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Military History/Military Helmet Identification



Hi there! I saw that you have a very unique nack for military items - and I was hoping you could help me identify this helmet that I found in the fathers garage. I tried to get two photos that would show you the most information, but id be happy to provide more!!

It looks like a helmet liner, post WWII.

Here's a good description from Wikipedia with details on liners from different post WWI eras.

The liner is made from many parts. The outer part is shaped to fit snugly into the steel shell. The various elements of the suspension system are riveted, later clipped, inside it. The suspension is made from strips of webbing material stretching around and across the inside of the liner. A sweatband is mounted onto these, which is adjusted to fit around the head of the wearer.

World War II and Korean War era liners also have their own chinstrap made from brown leather. The liner chinstrap is snapped or riveted directly to the inside of the liner and does not have bails like the shell chinstrap, but it still swivels inside the helmet. The liner chinstrap is usually seen looped over the brim of the shell and helps to keep the shell in place when its own chinstraps aren't in use.

The first liners were made from compressed paper fibers impregnated with phenolic resin, but were quickly eliminated, because they degraded quickly in high humidity environments and were replaced by constantly evolving plastic liners. During the same period, the original silver Rayon suspension material was phased out in favor of khaki cotton.

Liners nearly identical in construction to World War II examples were produced between 1951 and 1953 during the Korean War .... These liners differ in that color of the HBT webbing was changed from khaki or Olive Drab #3 to a darker green color known as Olive Drab #7. Much later, liners switched to using stronger synthetic webbing and had improved neck support.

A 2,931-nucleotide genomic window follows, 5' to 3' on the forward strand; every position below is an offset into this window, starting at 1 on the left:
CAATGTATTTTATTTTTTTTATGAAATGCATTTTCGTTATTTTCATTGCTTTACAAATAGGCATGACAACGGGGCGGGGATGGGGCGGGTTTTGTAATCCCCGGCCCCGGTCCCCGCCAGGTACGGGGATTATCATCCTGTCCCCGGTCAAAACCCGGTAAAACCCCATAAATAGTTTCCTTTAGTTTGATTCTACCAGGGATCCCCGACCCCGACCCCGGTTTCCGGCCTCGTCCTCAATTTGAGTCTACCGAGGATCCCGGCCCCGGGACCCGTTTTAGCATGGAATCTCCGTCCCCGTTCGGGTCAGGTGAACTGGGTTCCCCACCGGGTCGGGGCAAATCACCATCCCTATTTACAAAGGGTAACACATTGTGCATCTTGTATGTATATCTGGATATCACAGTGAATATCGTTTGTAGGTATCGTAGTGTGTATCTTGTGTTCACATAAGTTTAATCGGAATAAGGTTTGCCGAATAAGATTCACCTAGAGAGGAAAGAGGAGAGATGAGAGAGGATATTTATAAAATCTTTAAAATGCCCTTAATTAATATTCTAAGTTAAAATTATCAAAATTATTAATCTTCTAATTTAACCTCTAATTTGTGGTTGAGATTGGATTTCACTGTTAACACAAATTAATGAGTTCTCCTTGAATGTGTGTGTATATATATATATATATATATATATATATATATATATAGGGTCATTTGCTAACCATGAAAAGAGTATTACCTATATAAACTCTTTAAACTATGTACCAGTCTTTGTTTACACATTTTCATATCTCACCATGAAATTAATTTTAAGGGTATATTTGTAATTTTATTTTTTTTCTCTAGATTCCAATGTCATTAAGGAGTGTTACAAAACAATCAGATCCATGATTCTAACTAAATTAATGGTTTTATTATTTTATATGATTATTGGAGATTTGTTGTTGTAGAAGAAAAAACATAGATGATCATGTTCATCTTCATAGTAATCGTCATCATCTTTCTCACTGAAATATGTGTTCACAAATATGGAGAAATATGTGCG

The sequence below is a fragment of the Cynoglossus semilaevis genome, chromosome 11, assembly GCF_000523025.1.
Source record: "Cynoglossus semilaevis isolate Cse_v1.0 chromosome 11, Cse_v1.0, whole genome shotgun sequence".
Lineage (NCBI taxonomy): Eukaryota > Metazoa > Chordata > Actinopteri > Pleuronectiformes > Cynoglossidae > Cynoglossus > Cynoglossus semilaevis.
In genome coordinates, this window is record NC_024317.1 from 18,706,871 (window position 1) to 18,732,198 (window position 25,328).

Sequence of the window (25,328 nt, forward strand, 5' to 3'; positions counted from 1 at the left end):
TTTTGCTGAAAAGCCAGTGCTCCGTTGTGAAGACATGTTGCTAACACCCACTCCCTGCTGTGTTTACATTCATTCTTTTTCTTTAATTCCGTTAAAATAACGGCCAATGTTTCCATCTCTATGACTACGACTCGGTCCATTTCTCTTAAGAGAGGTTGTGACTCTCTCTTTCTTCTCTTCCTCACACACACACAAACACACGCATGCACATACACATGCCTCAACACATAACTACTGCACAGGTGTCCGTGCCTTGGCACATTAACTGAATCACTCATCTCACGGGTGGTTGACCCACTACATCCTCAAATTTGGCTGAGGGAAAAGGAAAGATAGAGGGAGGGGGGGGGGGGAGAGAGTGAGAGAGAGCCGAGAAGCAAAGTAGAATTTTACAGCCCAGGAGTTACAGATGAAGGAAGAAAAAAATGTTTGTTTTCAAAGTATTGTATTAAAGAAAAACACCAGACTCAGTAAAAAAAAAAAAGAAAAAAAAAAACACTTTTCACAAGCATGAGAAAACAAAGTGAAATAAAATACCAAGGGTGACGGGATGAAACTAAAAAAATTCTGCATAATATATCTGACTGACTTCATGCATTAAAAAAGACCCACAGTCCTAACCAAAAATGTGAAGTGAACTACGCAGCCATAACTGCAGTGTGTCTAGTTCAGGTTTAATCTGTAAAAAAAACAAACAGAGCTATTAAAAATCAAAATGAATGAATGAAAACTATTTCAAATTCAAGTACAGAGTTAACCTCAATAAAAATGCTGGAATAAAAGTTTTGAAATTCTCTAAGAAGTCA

In the 1960s, the M1 helmet liner was redesigned, eliminating the leather chin strap, nape strap and a change in the suspension webbing to a pattern resembling an asterisk in a coarse cotton web material in lieu of the earlier herringbone twill.

In the early 1970s, materials changed to a thicker, more flexible nylon with a rougher unbeveled rim. Later changes included a move to a yellow and green material for liner construction.

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Marc Leepson


I can answer most questions dealing with all aspects of U.S. military history. My expertise is the Vietnam War. I also have written extensively about the U.S. Civil War, World War II, World War I, The Philippine War, and the American Revolution. My books include a concise biography of the Marquis de Lafayette, the history of the American Flag, and the post-Jefferson history of Monticello, and therefore know a great deal about those specific subjects. I specialize in writing about matters of strategy--not tactics. And I also am interested in personalities. I have very little knowledge about ordnance or the value of old military memorabilia. Nor do I know a lot about uniforms and insignia--except about the Vietnam War. To repeat: I have no expertise in assessing the value of ordnance or uniforms or any type of military equipment. And my knowledge about military uniforms is only limited to those of the Vietnam War era. If you have questions on these topics, I recommend contacting an antiques dealer in your area who specializes in military uniforms, ordnance, etc.


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